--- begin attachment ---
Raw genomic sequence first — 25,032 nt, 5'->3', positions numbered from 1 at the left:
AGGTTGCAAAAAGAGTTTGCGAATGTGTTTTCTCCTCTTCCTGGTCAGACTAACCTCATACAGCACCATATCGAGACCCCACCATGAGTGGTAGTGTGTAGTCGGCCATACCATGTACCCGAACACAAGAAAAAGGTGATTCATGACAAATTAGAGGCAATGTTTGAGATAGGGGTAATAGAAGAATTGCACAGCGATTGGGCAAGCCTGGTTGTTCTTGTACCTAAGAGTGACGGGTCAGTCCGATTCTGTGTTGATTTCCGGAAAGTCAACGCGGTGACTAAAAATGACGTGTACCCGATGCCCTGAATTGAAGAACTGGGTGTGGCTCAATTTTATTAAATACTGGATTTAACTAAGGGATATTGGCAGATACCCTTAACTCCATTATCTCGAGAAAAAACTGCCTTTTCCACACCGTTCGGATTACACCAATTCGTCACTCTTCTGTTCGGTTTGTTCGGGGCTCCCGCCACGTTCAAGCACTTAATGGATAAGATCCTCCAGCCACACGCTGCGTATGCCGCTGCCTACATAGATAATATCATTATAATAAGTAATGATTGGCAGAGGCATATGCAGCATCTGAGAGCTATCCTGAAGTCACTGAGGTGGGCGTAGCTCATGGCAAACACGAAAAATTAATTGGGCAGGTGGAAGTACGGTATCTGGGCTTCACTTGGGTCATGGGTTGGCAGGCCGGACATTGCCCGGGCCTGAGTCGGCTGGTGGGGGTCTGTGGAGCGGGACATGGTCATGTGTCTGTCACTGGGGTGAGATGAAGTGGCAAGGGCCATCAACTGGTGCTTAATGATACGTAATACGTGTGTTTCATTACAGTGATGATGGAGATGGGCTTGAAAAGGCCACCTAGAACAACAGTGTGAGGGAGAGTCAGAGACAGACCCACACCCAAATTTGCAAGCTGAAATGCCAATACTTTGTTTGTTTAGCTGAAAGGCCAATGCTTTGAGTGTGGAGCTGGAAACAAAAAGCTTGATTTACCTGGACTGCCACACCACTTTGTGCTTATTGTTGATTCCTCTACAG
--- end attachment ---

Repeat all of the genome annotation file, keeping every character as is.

Raw genomic sequence first — 25,032 nt, 5'->3', positions numbered from 1 at the left:
AGGTTGCAAAAAGAGTTTGCGAATGTGTTTTCTCCTCTTCCTGGTCAGACTAACCTCATACAGCACCATATCGAGACCCCACCATGAGTGGTAGTGTGTAGTCGGCCATACCATGTACCCGAACACAAGAAAAAGGTGATTCATGACAAATTAGAGGCAATGTTTGAGATAGGGGTAATAGAAGAATTGCACAGCGATTGGGCAAGCCTGGTTGTTCTTGTACCTAAGAGTGACGGGTCAGTCCGATTCTGTGTTGATTTCCGGAAAGTCAACGCGGTGACTAAAAATGACGTGTACCCGATGCCCTGAATTGAAGAACTGGGTGTGGCTCAATTTTATTAAATACTGGATTTAACTAAGGGATATTGGCAGATACCCTTAACTCCATTATCTCGAGAAAAAACTGCCTTTTCCACACCGTTCGGATTACACCAATTCGTCACTCTTCTGTTCGGTTTGTTCGGGGCTCCCGCCACGTTCAAGCACTTAATGGATAAGATCCTCCAGCCACACGCTGCGTATGCCGCTGCCTACATAGATAATATCATTATAATAAGTAATGATTGGCAGAGGCATATGCAGCATCTGAGAGCTATCCTGAAGTCACTGAGGTGGGCGTAGCTCATGGCAAACACGAAAAATTAATTGGGCAGGTGGAAGTACGGTATCTGGGCTTCACTTGGGTCATGGGTTGGCAGGCCGGACATTGCCCGGGCCTGAGTCGGCTGGTGGGGGTCTGTGGAGCGGGACATGGTCATGTGTCTGTCACTGGGGTGAGATGAAGTGGCAAGGGCCATCAACTGGTGCTTAATGATACGTAATACGTGTGTTTCATTACAGTGATGATGGAGATGGGCTTGAAAAGGCCACCTAGAACAACAGTGTGAGGGAGAGTCAGAGACAGACCCACACCCAAATTTGCAAGCTGAAATGCCAATACTTTGTTTGTTTAGCTGAAAGGCCAATGCTTTGAGTGTGGAGCTGGAAACAAAAAGCTTGATTTACCTGGACTGCCACACCACTTTGTGCTTATTGTTGATTCCTCTACAG